You have to expect that with a former Finance Director as our leader, we believe accountability is a critical success factor.  And yet this issue of accountability is a thorny one in that knowing what to hold people accountable to, and how to hold them accountable can leave us scratching our heads (or walking away), and we sometimes think it applies to our team – but not us, as leaders.  And yet if we want to make our teams agile and responsive then accountability is one of the keys to this.

It’s defined in the Business Dictionary as –

“The obligation of an individual or organization to account for its activities, accept responsibility for them, and to disclose the results in a transparent manner.”

If we look at the definition, the words underlined give us an indication as to key areas of focus. Each individual within the team needs to know exactly what is expected of them in terms of their activities and to what level so that the results can be accounted for without ambiguity or confusion i.e. in a transparent manner.

Contrary to what you might think, research shows that this principle of accountability has a very positive effect in respect of accuracy of work, problem solving, decision making, colleague co-operation and team satisfaction. It’s our responsibility to be accountable ourselves so that that authenticity moves through the team….there is no blame or vindictiveness…it’s just the way we do things!

And whilst we firmly believe in the principle of accountability, we also firmly believe in motivation – of creating the conditions that create a great place to work.  Being able to take pride in our work through a job well done, is a fundamental aspect of this.

 

At Aspirin Business Solutions, we take pride in creating great results for our clients.  Helping leaders and their teams adapt to change successfully, is critical in achieving their wider goals – such as succession planning, increasing profitable growth and in ensuring organisations will survive and thrive in a changing marketplace.

Our Seven Factors to Faster Growth model fuses people and processes to release the potential in individuals, teams and organisations.  It allows our clients to scope out the intended future through vision, strategy and mission and identify how to implement and deliver that through values, objectives and team performance – and then to define and increase the capability of leaders, managers and teams accordingly.

seven steps

 

If this article resonates with you, we’d love to explore how we could help you achieve your organisation’s goals.  Please get in touch and let’s talk.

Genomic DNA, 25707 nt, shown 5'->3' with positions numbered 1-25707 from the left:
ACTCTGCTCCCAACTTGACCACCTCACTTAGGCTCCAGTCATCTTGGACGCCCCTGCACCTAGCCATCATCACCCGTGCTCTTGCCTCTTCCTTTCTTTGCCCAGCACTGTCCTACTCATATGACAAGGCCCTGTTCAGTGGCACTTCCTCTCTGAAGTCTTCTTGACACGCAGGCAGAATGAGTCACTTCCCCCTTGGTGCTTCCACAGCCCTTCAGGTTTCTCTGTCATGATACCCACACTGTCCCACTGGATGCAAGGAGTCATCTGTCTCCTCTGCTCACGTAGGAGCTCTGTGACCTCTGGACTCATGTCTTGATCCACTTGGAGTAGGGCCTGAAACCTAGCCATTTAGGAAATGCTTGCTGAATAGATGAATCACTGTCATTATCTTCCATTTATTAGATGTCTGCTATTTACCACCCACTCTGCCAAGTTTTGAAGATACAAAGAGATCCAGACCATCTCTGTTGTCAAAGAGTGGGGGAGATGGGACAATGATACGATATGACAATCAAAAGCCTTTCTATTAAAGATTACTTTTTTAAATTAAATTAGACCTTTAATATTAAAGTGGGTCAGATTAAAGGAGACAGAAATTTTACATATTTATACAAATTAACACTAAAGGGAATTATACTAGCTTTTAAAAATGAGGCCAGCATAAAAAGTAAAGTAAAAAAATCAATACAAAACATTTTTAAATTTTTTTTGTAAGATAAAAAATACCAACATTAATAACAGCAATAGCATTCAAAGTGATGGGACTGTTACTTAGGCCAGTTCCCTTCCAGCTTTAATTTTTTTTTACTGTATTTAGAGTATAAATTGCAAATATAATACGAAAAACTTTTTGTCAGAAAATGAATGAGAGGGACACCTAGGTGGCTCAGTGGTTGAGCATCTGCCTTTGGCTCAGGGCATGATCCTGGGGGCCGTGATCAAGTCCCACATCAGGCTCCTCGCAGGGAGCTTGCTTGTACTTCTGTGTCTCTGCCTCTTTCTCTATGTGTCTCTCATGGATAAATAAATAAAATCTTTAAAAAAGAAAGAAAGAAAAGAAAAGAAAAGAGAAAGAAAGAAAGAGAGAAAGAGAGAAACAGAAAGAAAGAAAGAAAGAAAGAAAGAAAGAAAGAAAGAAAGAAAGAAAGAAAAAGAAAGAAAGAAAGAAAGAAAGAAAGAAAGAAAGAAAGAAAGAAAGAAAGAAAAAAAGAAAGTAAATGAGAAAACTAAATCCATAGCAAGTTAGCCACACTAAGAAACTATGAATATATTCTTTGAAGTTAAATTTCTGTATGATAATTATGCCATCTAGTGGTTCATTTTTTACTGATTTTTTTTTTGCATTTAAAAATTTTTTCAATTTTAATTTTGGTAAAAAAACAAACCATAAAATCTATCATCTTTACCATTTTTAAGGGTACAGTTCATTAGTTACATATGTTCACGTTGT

E: sue@aspirinbusiness.com

T: 01202 801187

or sign up to our newsletter: http://eepurl.com/bSJCaz

Aspirin in the community: Twilight Walk

June 7, 2016

24-May-Twilight-WalkThe Twilight Walk for Women returned to Bournemouth seafront for the sixth year running on May 20, All money raised from the event went towards women’s health services at the Royal Bournemouth Hospital and for the third year running the event was hosted by Aspirin’s own Paul Kinvig.

As well as compering the event and introducing special guests for the evening, Paul interviewed participants before the event started and as they completed the course uncovering some wonderfully inspiring & heartwarming stories regarding how they have faced and embraced the life changing circumstances they have found themselves in.   

The event encouraged fundraisers to form a sea of pink and take part in the 1k, 5k or 10k walk along the seafront with more than 350 former patients, local residents and hospital staff strolling in their pink Twilight t-shirts at sunset.

Paul Kinvig, Business Coach & Facilitator with Aspirin said

“This is the third year I’ve been involved with this wonderful event and each time I come away inspired by the stories of the participants. Their willingness to embrace the change that has been forced upon them and in many cases to use it as a way of achieving inspirational things is truly humbling. Whether it is families running in memory of lost loved ones, patients who are undergoing treatment yet still running or those who have beaten illness and wanting to say thank you, one cannot help but reflect on the courage of the participants.”

Barry Wilson, Community & Fundraising Officer at RBHC commented

“It’s always difficult to keep interest in an event when it has been going for six years but we are very fortunate to have a very worthy cause behind us and are extremely lucky to have great supporters! Over 300 signed up to take part in the Twilight Walk for women and the atmosphere was fantastic! The participants will make a real difference to the women’s health unit at the Royal Bournemouth Hospital”

Aspirin’s involvement in the Twilight Walk is part of its ongoing commitment to supporting the wider community in which it operates, adding to its involvement in such things as Diverse Abilities, Lewis Manning Hospice & Mayor Of Poole’s Charities.

Top 10 Business Leaders’ Insights for 2016

June 1, 2016

We might not know exactly what the future will look like, but we can equip ourselves to be ready.  At our recent Business Leaders’ Academy, our members shared their insights into the challenges and opportunities for 2016 – including Brexit, technology and being agile.

Then we shared the Top 10 Insights from our partners at Mindshop, who surveyed 128 business leaders around the world to gather feedback on emerging business trends, training needs, opportunities & challenges.

Business Leader Insights Infographic

The full report from Mindshop, along with a short video from Mindshop’s James Mason, can be found here: Top 10 Business Leader Insights.

As partners with Mindshop, Aspirin Business Solutions can support you and your business with prioritising these Insights to meet your business goals, and developing and implementing solutions.